Shooting Landscapes with the Horizon 202 Panoramic Film Camera

Photography Gear

The Horizon 202 is an analog panoramic camera from a company out of Russia, and for those who couldn’t afford a Hasselblad XPan or Fujifilm GX617, it was the next best thing. Photographer Jay P. Morgan decided to take the camera out to enjoy it today, nearly 50 years after it originally debuted.

In this short 5.5-minute video, Morgan shows how the Horizon is designed differently than something like the Hasselblad XPan. While the Hasselblad has a lens that is designed to expose the whole panoramic frame at once, the Horizon 2020 uses a 28mm f/2.8 lens that rotates from side to side to expose just over two frames of 35mm film in one image.

The time it takes to make that rotation isn’t necessarily fast. In the video above, Morgan shows how long the process can take to make an image, and you can count the seconds between when it starts and when it completes. The benefit of this, however, is that you are always using the sharpest part of the lens for the entire exposure of the image: the center. That means that even though it’s a slower, less expensive method it is capable of making relatively sharp images.

“It should be sharper, cleaner, and not have the edge problems you get with a flat plane panoramic camera where optics start to fall apart a little bit on the edges,” Morgan says.

However, the lens has another downside: its focus is always set to infinity.

“If you get something really close to you, and you’re shooting at f/2.8, there’s no way it’s going to be in focus,” he says. “You cannot focus this camera. You just have to live with the focus that it gives you.”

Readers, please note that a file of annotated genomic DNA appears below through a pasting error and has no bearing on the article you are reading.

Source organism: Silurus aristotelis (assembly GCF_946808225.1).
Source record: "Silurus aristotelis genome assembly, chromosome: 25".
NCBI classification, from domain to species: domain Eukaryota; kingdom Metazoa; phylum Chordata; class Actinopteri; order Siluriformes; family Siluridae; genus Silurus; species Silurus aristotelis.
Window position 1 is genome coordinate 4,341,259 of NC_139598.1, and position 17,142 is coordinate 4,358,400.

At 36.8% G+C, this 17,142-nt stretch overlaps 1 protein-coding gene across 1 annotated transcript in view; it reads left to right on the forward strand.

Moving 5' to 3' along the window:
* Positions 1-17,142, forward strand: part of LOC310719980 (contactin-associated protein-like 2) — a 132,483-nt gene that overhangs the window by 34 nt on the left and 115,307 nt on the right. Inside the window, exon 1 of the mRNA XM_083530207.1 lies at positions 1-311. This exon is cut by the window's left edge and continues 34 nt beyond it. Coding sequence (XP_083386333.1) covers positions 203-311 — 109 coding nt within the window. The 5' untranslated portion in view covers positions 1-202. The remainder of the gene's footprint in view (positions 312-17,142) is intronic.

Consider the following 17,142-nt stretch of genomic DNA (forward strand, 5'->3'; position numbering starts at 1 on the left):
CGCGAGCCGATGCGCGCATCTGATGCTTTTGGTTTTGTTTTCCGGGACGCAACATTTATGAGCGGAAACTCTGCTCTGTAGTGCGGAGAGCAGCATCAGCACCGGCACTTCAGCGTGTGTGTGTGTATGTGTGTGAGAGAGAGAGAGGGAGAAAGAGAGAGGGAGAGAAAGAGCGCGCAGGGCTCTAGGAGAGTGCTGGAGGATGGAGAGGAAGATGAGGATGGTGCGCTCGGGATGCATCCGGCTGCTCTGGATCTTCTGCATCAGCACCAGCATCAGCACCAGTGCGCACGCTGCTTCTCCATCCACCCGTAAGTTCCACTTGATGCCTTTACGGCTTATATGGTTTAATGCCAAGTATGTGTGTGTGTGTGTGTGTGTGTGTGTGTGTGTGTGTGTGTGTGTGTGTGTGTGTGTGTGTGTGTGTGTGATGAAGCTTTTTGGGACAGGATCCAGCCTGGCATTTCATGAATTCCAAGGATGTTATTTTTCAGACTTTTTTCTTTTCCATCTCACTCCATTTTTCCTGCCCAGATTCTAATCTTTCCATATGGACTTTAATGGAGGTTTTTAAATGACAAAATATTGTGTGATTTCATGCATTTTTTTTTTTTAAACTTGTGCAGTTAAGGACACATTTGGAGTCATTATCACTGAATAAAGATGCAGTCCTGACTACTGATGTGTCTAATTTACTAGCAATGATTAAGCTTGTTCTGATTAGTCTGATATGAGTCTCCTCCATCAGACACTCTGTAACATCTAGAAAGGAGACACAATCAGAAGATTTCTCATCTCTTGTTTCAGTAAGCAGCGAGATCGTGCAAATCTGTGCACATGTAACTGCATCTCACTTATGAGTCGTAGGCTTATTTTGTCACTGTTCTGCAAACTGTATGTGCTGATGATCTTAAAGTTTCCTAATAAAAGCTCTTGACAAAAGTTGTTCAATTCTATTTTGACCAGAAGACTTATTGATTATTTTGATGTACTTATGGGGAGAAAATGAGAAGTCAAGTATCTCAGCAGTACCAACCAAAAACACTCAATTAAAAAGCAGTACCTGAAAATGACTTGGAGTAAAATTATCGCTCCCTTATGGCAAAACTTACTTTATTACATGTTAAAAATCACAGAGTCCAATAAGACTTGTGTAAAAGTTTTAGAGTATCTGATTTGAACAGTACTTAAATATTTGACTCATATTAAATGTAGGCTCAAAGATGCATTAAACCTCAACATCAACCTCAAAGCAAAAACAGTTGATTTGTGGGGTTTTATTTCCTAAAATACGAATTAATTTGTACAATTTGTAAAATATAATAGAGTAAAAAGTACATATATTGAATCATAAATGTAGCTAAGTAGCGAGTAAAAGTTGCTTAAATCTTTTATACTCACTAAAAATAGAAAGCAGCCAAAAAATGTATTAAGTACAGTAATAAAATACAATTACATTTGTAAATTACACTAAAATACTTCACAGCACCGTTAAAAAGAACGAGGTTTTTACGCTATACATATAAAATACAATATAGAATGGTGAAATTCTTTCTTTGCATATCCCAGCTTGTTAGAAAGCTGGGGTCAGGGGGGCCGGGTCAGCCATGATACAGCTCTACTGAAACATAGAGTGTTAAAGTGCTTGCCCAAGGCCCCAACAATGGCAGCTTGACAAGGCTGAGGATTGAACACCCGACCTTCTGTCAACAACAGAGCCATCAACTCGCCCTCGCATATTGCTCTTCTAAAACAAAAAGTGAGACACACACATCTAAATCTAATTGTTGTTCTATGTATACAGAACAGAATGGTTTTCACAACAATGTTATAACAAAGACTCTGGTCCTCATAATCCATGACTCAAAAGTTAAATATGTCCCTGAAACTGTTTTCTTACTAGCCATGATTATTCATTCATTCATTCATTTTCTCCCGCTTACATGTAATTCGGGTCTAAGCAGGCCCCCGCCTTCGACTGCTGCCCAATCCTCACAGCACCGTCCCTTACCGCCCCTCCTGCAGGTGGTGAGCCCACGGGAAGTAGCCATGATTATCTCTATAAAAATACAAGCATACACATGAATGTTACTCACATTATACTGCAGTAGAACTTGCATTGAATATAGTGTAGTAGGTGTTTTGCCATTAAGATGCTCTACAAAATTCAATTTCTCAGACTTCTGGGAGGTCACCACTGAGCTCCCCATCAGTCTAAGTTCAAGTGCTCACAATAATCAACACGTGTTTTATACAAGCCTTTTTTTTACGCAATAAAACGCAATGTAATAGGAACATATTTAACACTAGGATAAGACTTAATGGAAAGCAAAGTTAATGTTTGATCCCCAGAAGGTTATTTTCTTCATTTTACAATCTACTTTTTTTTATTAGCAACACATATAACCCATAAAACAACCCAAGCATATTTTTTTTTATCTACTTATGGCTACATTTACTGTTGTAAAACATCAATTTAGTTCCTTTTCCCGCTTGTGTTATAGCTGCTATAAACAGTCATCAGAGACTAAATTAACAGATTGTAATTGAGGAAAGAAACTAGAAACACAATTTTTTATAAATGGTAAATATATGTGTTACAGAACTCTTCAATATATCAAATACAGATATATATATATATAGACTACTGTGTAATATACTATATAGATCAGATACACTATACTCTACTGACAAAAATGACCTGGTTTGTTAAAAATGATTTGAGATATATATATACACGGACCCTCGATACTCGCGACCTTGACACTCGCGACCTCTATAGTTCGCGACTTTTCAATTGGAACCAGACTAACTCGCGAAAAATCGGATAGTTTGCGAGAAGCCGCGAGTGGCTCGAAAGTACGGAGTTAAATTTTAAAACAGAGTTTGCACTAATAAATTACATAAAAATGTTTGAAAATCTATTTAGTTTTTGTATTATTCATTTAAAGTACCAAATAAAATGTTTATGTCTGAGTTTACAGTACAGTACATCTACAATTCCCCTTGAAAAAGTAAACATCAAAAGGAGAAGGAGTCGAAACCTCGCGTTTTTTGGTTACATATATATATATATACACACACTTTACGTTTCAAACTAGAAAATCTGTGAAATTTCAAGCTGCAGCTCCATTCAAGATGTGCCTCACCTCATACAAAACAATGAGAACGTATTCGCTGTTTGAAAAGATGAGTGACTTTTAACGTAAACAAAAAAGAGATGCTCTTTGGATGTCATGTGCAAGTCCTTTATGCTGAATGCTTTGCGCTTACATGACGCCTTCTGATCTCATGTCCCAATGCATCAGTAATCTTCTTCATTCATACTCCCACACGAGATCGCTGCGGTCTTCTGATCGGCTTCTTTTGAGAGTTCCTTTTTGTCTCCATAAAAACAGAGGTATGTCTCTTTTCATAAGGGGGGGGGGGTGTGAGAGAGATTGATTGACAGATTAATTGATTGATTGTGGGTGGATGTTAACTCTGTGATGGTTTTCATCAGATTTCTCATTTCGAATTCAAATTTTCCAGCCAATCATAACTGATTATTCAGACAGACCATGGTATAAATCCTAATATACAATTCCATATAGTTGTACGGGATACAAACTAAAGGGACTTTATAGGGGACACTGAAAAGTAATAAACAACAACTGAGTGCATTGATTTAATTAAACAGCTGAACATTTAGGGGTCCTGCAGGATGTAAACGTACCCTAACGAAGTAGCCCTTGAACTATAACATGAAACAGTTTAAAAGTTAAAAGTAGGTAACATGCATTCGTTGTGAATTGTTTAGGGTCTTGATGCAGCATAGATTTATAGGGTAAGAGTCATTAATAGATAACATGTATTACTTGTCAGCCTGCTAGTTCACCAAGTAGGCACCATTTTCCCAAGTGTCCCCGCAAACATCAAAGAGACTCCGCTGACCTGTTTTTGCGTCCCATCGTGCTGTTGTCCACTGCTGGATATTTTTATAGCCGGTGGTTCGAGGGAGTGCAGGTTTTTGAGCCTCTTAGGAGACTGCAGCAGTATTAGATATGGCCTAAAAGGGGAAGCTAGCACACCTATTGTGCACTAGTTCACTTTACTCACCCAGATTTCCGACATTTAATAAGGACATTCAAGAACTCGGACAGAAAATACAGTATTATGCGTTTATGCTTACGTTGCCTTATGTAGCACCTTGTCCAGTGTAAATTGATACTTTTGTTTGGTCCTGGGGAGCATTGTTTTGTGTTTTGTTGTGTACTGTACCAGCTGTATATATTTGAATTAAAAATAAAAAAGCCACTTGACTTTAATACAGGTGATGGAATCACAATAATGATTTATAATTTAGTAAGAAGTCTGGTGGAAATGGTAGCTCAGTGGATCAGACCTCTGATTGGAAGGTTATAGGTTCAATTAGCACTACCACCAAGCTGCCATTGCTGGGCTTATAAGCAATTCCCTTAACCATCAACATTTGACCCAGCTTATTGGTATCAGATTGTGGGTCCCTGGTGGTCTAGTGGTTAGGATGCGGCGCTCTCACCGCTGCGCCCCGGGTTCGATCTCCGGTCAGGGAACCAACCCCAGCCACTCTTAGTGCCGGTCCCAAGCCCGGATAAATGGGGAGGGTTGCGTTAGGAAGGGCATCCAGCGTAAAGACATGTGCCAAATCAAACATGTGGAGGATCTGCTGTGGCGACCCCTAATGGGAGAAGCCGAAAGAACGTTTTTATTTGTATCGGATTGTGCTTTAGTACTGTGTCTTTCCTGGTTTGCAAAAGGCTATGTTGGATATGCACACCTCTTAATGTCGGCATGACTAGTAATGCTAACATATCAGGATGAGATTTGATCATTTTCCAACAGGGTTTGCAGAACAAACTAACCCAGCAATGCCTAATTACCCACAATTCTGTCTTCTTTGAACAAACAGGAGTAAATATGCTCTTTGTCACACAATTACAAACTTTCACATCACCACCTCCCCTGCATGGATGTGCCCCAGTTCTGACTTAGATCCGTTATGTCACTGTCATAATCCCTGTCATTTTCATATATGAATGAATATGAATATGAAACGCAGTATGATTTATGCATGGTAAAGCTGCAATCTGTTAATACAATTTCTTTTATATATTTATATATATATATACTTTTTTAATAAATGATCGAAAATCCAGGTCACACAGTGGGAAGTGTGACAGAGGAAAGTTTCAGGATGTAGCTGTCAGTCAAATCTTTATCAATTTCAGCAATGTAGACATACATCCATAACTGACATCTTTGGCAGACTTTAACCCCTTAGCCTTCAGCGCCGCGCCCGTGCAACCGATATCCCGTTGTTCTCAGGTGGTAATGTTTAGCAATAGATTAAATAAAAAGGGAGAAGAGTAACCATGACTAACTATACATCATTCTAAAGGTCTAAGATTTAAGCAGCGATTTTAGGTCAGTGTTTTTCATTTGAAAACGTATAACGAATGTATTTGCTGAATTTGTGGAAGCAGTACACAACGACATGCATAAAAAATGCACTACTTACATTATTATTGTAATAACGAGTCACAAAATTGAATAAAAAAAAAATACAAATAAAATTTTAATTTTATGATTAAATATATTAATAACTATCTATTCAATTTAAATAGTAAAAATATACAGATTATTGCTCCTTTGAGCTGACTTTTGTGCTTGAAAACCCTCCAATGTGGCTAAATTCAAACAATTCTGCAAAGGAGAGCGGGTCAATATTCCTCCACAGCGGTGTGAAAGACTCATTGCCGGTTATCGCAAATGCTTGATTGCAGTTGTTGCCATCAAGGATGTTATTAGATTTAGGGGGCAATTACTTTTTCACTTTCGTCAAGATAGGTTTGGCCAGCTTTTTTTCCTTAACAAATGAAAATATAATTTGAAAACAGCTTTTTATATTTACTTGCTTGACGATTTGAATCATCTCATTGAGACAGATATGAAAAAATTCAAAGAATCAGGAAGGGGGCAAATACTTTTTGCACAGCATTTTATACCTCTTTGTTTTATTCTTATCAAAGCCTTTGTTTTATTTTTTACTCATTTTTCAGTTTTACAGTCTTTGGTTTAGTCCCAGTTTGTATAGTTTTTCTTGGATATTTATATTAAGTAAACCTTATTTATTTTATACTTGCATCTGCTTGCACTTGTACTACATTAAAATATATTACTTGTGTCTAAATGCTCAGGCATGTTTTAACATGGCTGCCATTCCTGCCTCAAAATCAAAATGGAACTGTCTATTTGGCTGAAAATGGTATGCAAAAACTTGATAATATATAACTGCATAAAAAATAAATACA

Still, the images it makes can be pretty great and have a beautiful nostalgia to them.

I really enjoy shooting with this camera. It is an easy camera to use, except for loading the film which may be a little bit difficult,” Morgan says. “But if you want to camera that gives you a different perspective, it’s just fun to use. I mean for the compromises you have to make to use this camera is well worth it.”

For more from Jay P. Morgan, make sure you subscribe to his YouTube Channel.

Image credits: Photos by Jay P. Morgan and used with permission.

Articles You May Like

This hilarious video reviews a Lego Leica as if it was a real thing
Leica Unveils the M11: A 60MP Rangefinder with ‘Triple Resolution’ Tech
Fujifilm’s New Fujicolor 200 Looks to be Kodak Gold 200 in Disguise
Nikon, Panasonic Absent from Japan’s Best Selling Cameras of 2021
The Best 35mm Film Cameras to Buy in 2022

Leave a Reply

Your email address will not be published. Required fields are marked *